‘The mountains can drive us to madness’
A mountaineer thinks he is being pursued, starts talking nonsense or changes his route without rhyme or reason. That alpinists can suffer psychotic episodes at extreme altitudes is relatively well known, and has been frequently mentioned in mountain literature. Up to now, doctors have generally associated this with acute altitude sickness. But now, emergency medicine doctors from Eurac Research and the Medical University of Innsbruck have carried out an investigation into psychotic episodes at extreme altitudes and subjected these to systematic scientific analysis, thereby discovering a new medical entity: the isolated high-altitude psychosis. The results of the study have recently been published in the renowned medical journal Psychological Medicine.
When Jeremy S. Windsor was climbing Mount Everest in 2008, he had a very strange experience which he shared with many other extreme mountaineers. Alone in the high mountains, at a height of 8,200 m, he encountered a man called Jimmy who accompanied him all day long, spoke encouraging words to him and then disappeared without trace.
Tales like this one are frequently mentioned in Alpine literature. Katharina Hüfner, lecturer at the University Clinic in Innsbruck and Hermann Brugger, Head of the Institute of Mountain Emergency Medicine at Eurac Research have, for the first time, collected around 80 psychotic episodes taken from German mountain literature and have systematically analysed the symptoms described in them.
Up to now, doctors had attributed the "Third Man syndrome" described above, along with other acoustic, optical and olfactory hallucinations, to organic causes. They frequently occur, along with symptoms such as severe headaches, dizziness and impaired balance, as side effects of a high-altitude cerebral oedema. "In our study we found that there was a group of symptoms which are purely psychotic; that is to say, that although they are indeed linked to altitude, they cannot be ascribed to a high-altitude cerebral oedema, nor to other organic factors such as fluid loss, infections or organic diseases," is how Hermann Brugger explains the new medical entity.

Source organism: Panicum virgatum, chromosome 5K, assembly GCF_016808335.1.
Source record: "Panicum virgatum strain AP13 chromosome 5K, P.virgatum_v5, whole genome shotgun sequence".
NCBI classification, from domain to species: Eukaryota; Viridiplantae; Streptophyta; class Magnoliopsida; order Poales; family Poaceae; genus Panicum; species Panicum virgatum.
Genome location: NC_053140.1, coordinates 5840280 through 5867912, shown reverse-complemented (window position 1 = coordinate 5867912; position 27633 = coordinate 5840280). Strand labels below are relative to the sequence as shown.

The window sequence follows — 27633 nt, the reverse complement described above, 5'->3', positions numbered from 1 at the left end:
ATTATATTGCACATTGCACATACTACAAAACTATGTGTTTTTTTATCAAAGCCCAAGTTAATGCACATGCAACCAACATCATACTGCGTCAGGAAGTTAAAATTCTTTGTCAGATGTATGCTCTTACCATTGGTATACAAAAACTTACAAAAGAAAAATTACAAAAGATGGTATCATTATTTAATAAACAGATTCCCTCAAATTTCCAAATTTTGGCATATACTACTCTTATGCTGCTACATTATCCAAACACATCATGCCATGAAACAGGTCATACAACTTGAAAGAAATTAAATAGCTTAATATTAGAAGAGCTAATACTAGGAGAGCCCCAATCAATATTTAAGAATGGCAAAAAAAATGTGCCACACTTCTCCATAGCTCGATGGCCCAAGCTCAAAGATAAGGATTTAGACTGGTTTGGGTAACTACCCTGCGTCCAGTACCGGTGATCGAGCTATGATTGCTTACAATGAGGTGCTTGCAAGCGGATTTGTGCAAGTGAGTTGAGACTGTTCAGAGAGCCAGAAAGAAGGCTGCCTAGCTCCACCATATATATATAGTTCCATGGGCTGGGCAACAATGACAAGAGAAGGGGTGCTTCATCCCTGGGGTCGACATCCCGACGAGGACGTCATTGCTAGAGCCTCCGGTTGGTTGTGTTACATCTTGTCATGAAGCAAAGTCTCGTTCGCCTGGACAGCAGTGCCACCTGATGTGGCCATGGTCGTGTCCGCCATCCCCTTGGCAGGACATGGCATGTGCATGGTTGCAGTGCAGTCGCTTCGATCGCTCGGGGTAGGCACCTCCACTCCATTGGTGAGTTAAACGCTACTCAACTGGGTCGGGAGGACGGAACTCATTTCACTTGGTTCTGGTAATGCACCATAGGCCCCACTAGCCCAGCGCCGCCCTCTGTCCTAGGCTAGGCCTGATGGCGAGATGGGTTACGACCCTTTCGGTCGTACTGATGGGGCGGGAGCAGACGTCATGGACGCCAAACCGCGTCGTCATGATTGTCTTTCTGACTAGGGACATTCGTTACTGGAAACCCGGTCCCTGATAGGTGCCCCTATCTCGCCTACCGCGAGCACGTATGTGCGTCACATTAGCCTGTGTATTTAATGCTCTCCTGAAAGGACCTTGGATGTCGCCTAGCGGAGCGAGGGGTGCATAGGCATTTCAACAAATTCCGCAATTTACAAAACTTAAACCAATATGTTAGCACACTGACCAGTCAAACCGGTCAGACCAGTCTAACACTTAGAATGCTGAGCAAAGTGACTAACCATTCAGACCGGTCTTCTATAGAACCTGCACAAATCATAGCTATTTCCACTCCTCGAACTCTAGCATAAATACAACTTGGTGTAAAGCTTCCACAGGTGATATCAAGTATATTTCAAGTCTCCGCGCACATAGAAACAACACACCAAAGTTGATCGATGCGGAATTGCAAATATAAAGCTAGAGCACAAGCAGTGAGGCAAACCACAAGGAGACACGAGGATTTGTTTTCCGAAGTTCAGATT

The isolated high-altitude psychosis is most likely to occur at heights exceeding 7,000 m above sea-level. Researchers have only been able to speculate on the causes: it is possible that factors such as oxygen deficiency, the situation of being totally dependent on oneself and the early stages of swellings in certain areas of the brain could all be triggers for the psychosis. As far as one can deduce, the symptoms disappear completely as soon as the mountaineer leaves the danger zone and comes down from the mountain – furthermore, there does not appear to be any consequential damage. "This discovery has allowed us to make a more thorough investigation of temporary psychoses in otherwise completely healthy people, an investigation which might yield important indications for the understanding of psychiatric diseases such as schizophrenia," Katharina Hüfner continues.
The results of the study are also relevant, because the syndrome increases the risk of accidents: "It is of the utmost importance that extreme mountaineers are fully apprised of these temporary phenomena," explains Brugger. "There are probably unknown numbers of unreported accidents and deaths caused by psychoses. So as to reduce the number of such accidents, it is of the greatest importance to disseminate cognitive coping strategies which the mountaineers themselves, or with the help of their partners, can apply directly whilst on the mountain," says Hüfner in completion.
Next spring, the researchers will collaborate with Nepalese doctors by undertaking further investigations in the Himalayas. They hope to find out, inter alia, how frequently this disease occurs. "The highest mountains in the world are maddeningly beautiful," says Brugger. "It's just that we had no idea that they could actually drive us to madness as well."